John Spoltore is no stranger to libraries throughout the area. The photographer, who has been working in the craft for 40 years, started off teaching the art at a local high school and at one library. That number went up fast.
“Through word of mouth, I’m now teaching at 34 different libraries,” Spoltore said in an interview this week with Patchogue-Medford Library.
His exhibit, “The World As I Would Like it to Be,” is currently on display in Patchogue-Medford Library’s lower level gallery through February 28th.
Spoltore’s work includes a variety of different scenes of natural life, and he likes to work with images to give them a look similar to oil paintings.
“I enjoy the strong color,” he said, referring to how he uses photo editing software after taking the images to bring an artistic appearance to the scenes he captures.
Many of Spoltore’s photos include a variety of scenes of the Long Island Rail Road, where he recently retired from working at last April. The trains of the railroad provided him with plenty of opportunities to create pictures, and he said the railroad has many of them on display at the LIRR’s employee facilities.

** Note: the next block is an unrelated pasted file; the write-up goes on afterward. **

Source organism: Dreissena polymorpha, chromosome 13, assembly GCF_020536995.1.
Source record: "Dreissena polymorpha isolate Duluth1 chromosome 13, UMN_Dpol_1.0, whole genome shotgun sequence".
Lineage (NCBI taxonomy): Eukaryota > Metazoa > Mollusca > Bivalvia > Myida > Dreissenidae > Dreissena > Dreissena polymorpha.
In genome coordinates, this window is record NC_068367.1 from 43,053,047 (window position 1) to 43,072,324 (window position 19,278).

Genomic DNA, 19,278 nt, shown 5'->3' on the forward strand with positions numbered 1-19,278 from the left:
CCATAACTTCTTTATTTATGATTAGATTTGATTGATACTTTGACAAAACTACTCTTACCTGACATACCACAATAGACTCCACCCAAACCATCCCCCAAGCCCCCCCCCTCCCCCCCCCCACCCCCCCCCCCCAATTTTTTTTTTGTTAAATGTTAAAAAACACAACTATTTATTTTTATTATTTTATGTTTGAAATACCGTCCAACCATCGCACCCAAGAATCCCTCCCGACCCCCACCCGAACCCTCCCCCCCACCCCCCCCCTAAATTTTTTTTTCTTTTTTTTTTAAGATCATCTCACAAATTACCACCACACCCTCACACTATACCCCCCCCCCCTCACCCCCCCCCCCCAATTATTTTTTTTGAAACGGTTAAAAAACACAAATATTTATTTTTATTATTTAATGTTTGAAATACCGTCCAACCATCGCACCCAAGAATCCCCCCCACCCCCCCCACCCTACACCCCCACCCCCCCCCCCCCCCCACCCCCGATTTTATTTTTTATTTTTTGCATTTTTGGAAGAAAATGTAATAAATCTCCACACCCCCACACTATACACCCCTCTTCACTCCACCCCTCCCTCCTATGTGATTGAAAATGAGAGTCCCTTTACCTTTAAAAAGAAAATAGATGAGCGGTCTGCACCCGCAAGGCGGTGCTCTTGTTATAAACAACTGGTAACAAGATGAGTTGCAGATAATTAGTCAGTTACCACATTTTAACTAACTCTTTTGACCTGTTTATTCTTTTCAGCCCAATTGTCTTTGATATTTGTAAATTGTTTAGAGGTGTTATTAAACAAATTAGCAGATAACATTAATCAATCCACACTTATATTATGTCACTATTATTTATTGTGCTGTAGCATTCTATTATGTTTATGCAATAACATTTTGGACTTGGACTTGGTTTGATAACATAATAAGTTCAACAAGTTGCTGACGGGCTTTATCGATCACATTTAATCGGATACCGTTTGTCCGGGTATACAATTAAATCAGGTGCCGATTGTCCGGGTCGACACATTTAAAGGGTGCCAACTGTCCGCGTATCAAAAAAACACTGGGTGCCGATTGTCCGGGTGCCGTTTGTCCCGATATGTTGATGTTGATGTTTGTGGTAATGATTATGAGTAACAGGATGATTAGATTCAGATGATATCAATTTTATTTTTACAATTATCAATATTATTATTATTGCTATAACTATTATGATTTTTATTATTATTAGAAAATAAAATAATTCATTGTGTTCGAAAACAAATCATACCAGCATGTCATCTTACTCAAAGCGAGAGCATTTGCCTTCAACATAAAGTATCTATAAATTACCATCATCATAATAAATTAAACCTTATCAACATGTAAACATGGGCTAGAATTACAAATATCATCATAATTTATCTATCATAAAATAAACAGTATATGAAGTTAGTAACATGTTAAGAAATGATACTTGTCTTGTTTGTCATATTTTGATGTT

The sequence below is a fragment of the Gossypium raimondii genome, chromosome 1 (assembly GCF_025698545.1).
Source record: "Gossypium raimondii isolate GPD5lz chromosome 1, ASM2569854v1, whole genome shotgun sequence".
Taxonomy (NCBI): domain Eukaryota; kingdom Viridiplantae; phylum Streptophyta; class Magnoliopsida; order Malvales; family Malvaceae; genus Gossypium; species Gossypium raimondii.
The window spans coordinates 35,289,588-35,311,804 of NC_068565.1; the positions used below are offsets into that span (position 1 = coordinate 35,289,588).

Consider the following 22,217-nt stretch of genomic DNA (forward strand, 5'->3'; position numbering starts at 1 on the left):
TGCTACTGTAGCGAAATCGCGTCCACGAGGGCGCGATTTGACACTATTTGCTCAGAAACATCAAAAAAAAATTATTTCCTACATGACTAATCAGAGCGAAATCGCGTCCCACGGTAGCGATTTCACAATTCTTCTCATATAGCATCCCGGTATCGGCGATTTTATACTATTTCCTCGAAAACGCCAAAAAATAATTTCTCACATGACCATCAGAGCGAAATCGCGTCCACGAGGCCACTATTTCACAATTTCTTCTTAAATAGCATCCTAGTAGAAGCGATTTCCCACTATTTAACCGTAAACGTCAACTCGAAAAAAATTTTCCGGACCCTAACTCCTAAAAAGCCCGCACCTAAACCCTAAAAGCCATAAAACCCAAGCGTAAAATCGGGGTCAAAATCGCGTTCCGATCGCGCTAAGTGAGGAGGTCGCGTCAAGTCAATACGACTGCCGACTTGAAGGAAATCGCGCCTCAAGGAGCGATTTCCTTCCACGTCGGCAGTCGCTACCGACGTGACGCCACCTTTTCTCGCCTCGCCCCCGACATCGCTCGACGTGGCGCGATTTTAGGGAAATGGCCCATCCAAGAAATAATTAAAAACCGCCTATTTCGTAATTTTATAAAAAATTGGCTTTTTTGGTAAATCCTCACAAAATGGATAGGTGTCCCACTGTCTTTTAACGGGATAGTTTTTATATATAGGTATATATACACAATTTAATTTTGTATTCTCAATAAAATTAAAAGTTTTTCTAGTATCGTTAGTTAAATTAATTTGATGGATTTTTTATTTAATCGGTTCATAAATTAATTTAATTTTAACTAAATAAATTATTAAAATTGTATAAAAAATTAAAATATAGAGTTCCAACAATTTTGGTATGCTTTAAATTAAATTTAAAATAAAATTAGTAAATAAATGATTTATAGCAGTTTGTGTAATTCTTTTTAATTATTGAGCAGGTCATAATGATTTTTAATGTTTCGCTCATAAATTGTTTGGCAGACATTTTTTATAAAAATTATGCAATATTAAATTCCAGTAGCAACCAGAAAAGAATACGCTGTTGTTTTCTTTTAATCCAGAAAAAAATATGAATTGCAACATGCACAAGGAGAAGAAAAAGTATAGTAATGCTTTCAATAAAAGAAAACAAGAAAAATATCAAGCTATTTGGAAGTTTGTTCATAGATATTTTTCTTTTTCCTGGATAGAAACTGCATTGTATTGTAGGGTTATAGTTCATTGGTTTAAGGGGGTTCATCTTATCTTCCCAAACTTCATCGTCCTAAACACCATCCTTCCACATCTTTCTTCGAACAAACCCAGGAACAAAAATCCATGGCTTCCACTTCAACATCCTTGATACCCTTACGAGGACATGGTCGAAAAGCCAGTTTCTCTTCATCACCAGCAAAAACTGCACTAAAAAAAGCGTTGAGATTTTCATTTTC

Since Spoltore’s work is on display close by the Children’s Department of the library, he says that any kids that want to get into photographer should grab any camera they can to get started.
“You don’t need a $2,000 camera to make a good picture,” Spoltore said. In addition, while he does offer lessons, he points out that there are plenty of great free tutorials available online by searching through YouTube or even through photo companies.
“You can choose between being a photo taker or a photo maker,” Spoltore said, noting that there is nothing wrong with either choice. A photo taker will pull out the camera, frame the shot and fire away. After learning the basics, one can dive into white balance, exposure, composition and other photography techniques to become a photo maker, he said.
For more information on John Spoltore and his photography, you can visit his website at swedephoto.com or by calling him at 631-476-8690.